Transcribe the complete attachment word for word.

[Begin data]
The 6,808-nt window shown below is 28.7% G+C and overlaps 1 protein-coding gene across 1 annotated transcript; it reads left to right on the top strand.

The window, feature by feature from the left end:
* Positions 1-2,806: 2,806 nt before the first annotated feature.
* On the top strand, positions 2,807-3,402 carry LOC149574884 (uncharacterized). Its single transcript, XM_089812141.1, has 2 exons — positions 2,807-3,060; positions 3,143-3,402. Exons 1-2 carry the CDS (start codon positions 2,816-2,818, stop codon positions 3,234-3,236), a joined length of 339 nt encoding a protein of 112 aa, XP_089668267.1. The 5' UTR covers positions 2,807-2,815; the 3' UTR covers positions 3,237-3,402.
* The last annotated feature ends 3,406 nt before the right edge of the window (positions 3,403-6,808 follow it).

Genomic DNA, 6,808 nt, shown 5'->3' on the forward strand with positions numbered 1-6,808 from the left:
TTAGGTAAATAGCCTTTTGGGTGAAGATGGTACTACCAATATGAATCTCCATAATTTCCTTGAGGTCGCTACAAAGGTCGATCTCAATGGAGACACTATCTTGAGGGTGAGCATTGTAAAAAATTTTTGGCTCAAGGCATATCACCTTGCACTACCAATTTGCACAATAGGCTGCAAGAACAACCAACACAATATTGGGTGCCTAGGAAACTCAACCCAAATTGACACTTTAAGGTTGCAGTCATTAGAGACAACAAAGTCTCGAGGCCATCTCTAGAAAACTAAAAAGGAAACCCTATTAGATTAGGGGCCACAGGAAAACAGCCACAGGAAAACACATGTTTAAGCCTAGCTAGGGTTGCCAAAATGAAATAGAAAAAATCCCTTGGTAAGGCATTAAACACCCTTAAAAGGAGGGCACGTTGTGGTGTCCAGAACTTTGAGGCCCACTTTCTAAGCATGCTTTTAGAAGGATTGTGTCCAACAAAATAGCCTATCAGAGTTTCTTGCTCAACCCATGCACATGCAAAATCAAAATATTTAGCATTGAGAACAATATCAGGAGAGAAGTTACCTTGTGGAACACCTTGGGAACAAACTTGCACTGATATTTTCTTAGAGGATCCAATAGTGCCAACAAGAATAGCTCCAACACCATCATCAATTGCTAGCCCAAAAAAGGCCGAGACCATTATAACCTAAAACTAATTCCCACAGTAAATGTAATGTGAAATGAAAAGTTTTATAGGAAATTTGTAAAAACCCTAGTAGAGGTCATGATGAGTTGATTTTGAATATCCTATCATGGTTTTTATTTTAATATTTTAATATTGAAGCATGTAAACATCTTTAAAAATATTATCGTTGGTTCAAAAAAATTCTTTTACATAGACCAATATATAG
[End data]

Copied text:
The 6,808-nt window shown below is 28.7% G+C and overlaps 1 protein-coding gene across 1 annotated transcript; it reads left to right on the top strand.

The window, feature by feature from the left end:
* Positions 1-2,806: 2,806 nt before the first annotated feature.
* On the top strand, positions 2,807-3,402 carry LOC149574884 (uncharacterized). Its single transcript, XM_089812141.1, has 2 exons — positions 2,807-3,060; positions 3,143-3,402. Exons 1-2 carry the CDS (start codon positions 2,816-2,818, stop codon positions 3,234-3,236), a joined length of 339 nt encoding a protein of 112 aa, XP_089668267.1. The 5' UTR covers positions 2,807-2,815; the 3' UTR covers positions 3,237-3,402.
* The last annotated feature ends 3,406 nt before the right edge of the window (positions 3,403-6,808 follow it).

Genomic DNA, 6,808 nt, shown 5'->3' on the forward strand with positions numbered 1-6,808 from the left:
TTAGGTAAATAGCCTTTTGGGTGAAGATGGTACTACCAATATGAATCTCCATAATTTCCTTGAGGTCGCTACAAAGGTCGATCTCAATGGAGACACTATCTTGAGGGTGAGCATTGTAAAAAATTTTTGGCTCAAGGCATATCACCTTGCACTACCAATTTGCACAATAGGCTGCAAGAACAACCAACACAATATTGGGTGCCTAGGAAACTCAACCCAAATTGACACTTTAAGGTTGCAGTCATTAGAGACAACAAAGTCTCGAGGCCATCTCTAGAAAACTAAAAAGGAAACCCTATTAGATTAGGGGCCACAGGAAAACAGCCACAGGAAAACACATGTTTAAGCCTAGCTAGGGTTGCCAAAATGAAATAGAAAAAATCCCTTGGTAAGGCATTAAACACCCTTAAAAGGAGGGCACGTTGTGGTGTCCAGAACTTTGAGGCCCACTTTCTAAGCATGCTTTTAGAAGGATTGTGTCCAACAAAATAGCCTATCAGAGTTTCTTGCTCAACCCATGCACATGCAAAATCAAAATATTTAGCATTGAGAACAATATCAGGAGAGAAGTTACCTTGTGGAACACCTTGGGAACAAACTTGCACTGATATTTTCTTAGAGGATCCAATAGTGCCAACAAGAATAGCTCCAACACCATCATCAATTGCTAGCCCAAAAAAGGCCGAGACCATTATAACCTAAAACTAATTCCCACAGTAAATGTAATGTGAAATGAAAAGTTTTATAGGAAATTTGTAAAAACCCTAGTAGAGGTCATGATGAGTTGATTTTGAATATCCTATCATGGTTTTTATTTTAATATTTTAATATTGAAGCATGTAAACATCTTTAAAAATATTATCGTTGGTTCAAAAAAATTCTTTTACATAGACCAATATATAG